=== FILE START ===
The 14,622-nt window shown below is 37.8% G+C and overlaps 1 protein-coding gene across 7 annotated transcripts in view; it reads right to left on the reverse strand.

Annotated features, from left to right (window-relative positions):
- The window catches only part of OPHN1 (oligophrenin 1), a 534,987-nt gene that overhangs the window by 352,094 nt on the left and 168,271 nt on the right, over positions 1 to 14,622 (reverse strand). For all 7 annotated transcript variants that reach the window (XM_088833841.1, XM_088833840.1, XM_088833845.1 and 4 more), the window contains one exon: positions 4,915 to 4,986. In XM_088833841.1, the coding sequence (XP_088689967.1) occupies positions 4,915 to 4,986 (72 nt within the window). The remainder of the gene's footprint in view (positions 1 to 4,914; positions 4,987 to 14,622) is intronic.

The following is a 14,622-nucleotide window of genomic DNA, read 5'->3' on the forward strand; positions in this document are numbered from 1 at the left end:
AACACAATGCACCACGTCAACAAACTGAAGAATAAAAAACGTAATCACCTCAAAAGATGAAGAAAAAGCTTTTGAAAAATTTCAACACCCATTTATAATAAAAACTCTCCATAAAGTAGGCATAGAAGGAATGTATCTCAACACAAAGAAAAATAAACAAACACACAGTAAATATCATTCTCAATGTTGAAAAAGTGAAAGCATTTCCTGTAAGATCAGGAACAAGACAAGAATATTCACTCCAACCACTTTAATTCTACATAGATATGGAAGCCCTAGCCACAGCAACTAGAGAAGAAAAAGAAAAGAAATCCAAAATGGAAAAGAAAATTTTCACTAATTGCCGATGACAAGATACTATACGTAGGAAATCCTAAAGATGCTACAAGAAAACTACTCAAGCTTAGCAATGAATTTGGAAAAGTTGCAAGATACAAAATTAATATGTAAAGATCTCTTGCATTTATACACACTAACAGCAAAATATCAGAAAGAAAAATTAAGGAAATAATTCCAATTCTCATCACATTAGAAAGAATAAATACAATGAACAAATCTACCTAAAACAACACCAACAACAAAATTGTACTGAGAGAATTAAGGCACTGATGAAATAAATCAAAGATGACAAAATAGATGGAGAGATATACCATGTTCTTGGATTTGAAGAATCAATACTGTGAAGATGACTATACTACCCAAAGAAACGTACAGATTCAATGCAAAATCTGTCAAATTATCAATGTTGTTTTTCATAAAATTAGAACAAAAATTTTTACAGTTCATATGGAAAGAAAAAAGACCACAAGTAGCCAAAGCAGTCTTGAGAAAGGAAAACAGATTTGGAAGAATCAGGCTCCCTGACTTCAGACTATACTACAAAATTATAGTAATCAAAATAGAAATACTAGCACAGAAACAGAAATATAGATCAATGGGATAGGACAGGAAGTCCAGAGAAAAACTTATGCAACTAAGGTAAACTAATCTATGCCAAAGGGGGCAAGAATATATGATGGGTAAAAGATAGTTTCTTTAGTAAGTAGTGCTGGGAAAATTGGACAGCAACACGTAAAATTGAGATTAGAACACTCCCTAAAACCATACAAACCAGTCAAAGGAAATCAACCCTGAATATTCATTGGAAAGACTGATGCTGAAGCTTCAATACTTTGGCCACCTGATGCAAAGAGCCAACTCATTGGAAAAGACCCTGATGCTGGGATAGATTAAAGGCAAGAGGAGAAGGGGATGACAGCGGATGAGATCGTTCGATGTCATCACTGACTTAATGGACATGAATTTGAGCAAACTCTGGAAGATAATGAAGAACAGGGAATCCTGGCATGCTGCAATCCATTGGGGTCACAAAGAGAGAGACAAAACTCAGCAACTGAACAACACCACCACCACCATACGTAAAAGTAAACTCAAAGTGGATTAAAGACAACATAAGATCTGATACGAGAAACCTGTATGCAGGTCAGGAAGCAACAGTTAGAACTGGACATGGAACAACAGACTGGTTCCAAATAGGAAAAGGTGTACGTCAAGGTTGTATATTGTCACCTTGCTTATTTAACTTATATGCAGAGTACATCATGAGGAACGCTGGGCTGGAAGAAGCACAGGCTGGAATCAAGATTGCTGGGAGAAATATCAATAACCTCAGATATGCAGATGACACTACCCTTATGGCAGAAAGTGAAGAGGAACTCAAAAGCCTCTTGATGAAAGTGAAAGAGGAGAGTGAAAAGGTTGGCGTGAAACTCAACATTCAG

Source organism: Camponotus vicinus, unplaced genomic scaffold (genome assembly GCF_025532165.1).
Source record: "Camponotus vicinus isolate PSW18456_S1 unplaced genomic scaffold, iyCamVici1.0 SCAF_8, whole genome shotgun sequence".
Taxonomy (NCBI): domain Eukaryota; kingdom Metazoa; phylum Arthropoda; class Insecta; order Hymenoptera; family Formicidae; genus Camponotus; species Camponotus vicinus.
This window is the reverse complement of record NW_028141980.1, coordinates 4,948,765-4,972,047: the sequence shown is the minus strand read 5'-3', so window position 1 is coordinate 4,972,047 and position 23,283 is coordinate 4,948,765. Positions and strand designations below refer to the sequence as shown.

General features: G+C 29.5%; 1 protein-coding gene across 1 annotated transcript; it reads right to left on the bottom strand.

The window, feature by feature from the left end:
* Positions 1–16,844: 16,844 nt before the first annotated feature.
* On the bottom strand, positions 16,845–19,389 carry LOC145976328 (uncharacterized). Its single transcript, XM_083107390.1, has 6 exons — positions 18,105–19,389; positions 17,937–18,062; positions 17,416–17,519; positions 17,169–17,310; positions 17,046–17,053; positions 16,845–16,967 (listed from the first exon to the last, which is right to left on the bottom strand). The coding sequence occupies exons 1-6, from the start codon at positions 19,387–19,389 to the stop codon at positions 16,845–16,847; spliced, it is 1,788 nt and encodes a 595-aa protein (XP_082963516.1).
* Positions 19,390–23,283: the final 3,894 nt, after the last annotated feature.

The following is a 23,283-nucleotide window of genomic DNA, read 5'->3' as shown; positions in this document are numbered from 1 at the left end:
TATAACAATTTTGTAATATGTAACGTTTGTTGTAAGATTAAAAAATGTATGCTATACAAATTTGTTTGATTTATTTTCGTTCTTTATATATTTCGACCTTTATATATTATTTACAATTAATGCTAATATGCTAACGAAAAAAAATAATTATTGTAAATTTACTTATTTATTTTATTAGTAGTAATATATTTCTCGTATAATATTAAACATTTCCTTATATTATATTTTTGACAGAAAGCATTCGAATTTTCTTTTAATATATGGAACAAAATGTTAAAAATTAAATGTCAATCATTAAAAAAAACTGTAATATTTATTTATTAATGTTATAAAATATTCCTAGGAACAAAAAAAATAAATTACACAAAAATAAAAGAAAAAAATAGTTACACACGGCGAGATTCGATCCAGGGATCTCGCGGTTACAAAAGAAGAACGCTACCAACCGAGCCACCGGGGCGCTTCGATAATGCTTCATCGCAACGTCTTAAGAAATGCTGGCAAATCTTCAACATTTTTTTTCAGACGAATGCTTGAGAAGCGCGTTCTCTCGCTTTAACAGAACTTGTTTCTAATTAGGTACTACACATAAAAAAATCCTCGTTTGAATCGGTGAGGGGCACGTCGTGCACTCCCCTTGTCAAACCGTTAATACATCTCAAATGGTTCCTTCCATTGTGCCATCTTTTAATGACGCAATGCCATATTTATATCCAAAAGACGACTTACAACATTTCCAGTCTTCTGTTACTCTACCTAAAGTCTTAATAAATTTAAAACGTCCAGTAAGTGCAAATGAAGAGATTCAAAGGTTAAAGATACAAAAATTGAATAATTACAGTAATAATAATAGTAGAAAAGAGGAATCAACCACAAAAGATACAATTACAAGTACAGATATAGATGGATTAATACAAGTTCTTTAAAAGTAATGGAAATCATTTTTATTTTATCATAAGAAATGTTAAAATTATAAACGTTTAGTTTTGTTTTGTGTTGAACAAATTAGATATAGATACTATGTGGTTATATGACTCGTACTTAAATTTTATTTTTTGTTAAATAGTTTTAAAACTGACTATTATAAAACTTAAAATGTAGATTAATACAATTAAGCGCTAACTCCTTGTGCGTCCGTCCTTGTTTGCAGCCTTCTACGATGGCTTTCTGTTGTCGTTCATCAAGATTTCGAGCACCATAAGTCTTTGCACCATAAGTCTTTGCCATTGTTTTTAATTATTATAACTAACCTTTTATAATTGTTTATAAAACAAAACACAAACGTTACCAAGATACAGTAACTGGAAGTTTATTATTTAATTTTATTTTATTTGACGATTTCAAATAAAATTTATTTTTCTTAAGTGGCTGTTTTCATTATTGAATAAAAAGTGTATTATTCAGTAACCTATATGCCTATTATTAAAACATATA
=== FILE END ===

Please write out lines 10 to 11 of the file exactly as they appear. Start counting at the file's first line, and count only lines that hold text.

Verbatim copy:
General features: G+C 29.5%; 1 protein-coding gene across 1 annotated transcript; it reads right to left on the bottom strand.

The window, feature by feature from the left end: